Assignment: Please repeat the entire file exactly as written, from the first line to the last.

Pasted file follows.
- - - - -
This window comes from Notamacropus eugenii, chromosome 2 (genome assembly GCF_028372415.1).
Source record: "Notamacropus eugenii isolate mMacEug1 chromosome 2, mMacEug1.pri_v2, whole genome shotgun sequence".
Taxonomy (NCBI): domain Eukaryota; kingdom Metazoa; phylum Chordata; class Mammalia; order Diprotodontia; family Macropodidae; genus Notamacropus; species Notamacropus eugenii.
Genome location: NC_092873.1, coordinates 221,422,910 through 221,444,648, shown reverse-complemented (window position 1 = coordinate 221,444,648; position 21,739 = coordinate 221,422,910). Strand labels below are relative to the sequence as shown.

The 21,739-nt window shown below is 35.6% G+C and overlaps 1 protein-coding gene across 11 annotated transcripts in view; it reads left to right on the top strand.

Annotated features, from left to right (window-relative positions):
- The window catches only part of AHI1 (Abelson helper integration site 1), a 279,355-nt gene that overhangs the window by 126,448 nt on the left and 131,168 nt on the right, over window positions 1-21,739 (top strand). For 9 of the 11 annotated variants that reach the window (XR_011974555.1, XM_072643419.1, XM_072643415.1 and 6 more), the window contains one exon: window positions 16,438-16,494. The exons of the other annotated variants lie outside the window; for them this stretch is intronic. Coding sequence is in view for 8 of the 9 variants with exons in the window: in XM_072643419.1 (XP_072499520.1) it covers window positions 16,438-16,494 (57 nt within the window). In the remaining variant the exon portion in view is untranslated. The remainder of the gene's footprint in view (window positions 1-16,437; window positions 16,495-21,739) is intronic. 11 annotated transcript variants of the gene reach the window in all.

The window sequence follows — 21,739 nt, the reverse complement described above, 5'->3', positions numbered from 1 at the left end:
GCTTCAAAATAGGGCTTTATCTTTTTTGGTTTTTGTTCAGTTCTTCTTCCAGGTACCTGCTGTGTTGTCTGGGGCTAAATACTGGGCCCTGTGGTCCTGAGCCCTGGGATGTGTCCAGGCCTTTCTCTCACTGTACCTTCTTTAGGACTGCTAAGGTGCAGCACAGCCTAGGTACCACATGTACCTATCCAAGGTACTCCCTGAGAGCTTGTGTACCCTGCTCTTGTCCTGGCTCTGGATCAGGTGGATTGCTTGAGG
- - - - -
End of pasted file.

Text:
This window comes from Notamacropus eugenii, chromosome 2 (genome assembly GCF_028372415.1).
Source record: "Notamacropus eugenii isolate mMacEug1 chromosome 2, mMacEug1.pri_v2, whole genome shotgun sequence".
Taxonomy (NCBI): domain Eukaryota; kingdom Metazoa; phylum Chordata; class Mammalia; order Diprotodontia; family Macropodidae; genus Notamacropus; species Notamacropus eugenii.
Genome location: NC_092873.1, coordinates 221,422,910 through 221,444,648, shown reverse-complemented (window position 1 = coordinate 221,444,648; position 21,739 = coordinate 221,422,910). Strand labels below are relative to the sequence as shown.

The 21,739-nt window shown below is 35.6% G+C and overlaps 1 protein-coding gene across 11 annotated transcripts in view; it reads left to right on the top strand.

Annotated features, from left to right (window-relative positions):
- The window catches only part of AHI1 (Abelson helper integration site 1), a 279,355-nt gene that overhangs the window by 126,448 nt on the left and 131,168 nt on the right, over window positions 1-21,739 (top strand). For 9 of the 11 annotated variants that reach the window (XR_011974555.1, XM_072643419.1, XM_072643415.1 and 6 more), the window contains one exon: window positions 16,438-16,494. The exons of the other annotated variants lie outside the window; for them this stretch is intronic. Coding sequence is in view for 8 of the 9 variants with exons in the window: in XM_072643419.1 (XP_072499520.1) it covers window positions 16,438-16,494 (57 nt within the window). In the remaining variant the exon portion in view is untranslated. The remainder of the gene's footprint in view (window positions 1-16,437; window positions 16,495-21,739) is intronic. 11 annotated transcript variants of the gene reach the window in all.

The window sequence follows — 21,739 nt, the reverse complement described above, 5'->3', positions numbered from 1 at the left end:
GCTTCAAAATAGGGCTTTATCTTTTTTGGTTTTTGTTCAGTTCTTCTTCCAGGTACCTGCTGTGTTGTCTGGGGCTAAATACTGGGCCCTGTGGTCCTGAGCCCTGGGATGTGTCCAGGCCTTTCTCTCACTGTACCTTCTTTAGGACTGCTAAGGTGCAGCACAGCCTAGGTACCACATGTACCTATCCAAGGTACTCCCTGAGAGCTTGTGTACCCTGCTCTTGTCCTGGCTCTGGATCAGGTGGATTGCTTGAGG